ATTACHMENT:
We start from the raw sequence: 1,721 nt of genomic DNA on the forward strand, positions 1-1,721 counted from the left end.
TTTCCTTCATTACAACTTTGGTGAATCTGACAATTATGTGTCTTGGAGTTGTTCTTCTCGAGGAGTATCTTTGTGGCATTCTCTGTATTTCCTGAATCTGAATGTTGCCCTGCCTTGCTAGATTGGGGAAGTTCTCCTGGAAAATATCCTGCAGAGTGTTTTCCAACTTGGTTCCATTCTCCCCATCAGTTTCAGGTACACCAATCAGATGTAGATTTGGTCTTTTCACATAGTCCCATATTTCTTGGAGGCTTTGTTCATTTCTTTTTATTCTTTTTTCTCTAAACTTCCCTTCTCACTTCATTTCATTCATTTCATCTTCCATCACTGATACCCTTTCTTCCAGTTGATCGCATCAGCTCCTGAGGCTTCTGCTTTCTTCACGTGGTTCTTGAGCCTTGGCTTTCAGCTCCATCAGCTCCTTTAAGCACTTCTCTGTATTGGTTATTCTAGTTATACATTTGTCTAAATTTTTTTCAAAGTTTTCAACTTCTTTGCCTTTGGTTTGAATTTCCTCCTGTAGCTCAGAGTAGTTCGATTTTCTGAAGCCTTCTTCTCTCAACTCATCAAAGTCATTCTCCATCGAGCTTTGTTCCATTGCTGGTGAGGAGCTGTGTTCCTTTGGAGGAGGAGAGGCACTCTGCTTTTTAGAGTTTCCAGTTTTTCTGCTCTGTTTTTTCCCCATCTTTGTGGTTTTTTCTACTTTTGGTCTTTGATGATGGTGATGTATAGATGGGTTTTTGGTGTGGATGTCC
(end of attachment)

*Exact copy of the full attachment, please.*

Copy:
We start from the raw sequence: 1,721 nt of genomic DNA on the forward strand, positions 1-1,721 counted from the left end.
TTTCCTTCATTACAACTTTGGTGAATCTGACAATTATGTGTCTTGGAGTTGTTCTTCTCGAGGAGTATCTTTGTGGCATTCTCTGTATTTCCTGAATCTGAATGTTGCCCTGCCTTGCTAGATTGGGGAAGTTCTCCTGGAAAATATCCTGCAGAGTGTTTTCCAACTTGGTTCCATTCTCCCCATCAGTTTCAGGTACACCAATCAGATGTAGATTTGGTCTTTTCACATAGTCCCATATTTCTTGGAGGCTTTGTTCATTTCTTTTTATTCTTTTTTCTCTAAACTTCCCTTCTCACTTCATTTCATTCATTTCATCTTCCATCACTGATACCCTTTCTTCCAGTTGATCGCATCAGCTCCTGAGGCTTCTGCTTTCTTCACGTGGTTCTTGAGCCTTGGCTTTCAGCTCCATCAGCTCCTTTAAGCACTTCTCTGTATTGGTTATTCTAGTTATACATTTGTCTAAATTTTTTTCAAAGTTTTCAACTTCTTTGCCTTTGGTTTGAATTTCCTCCTGTAGCTCAGAGTAGTTCGATTTTCTGAAGCCTTCTTCTCTCAACTCATCAAAGTCATTCTCCATCGAGCTTTGTTCCATTGCTGGTGAGGAGCTGTGTTCCTTTGGAGGAGGAGAGGCACTCTGCTTTTTAGAGTTTCCAGTTTTTCTGCTCTGTTTTTTCCCCATCTTTGTGGTTTTTTCTACTTTTGGTCTTTGATGATGGTGATGTATAGATGGGTTTTTGGTGTGGATGTCC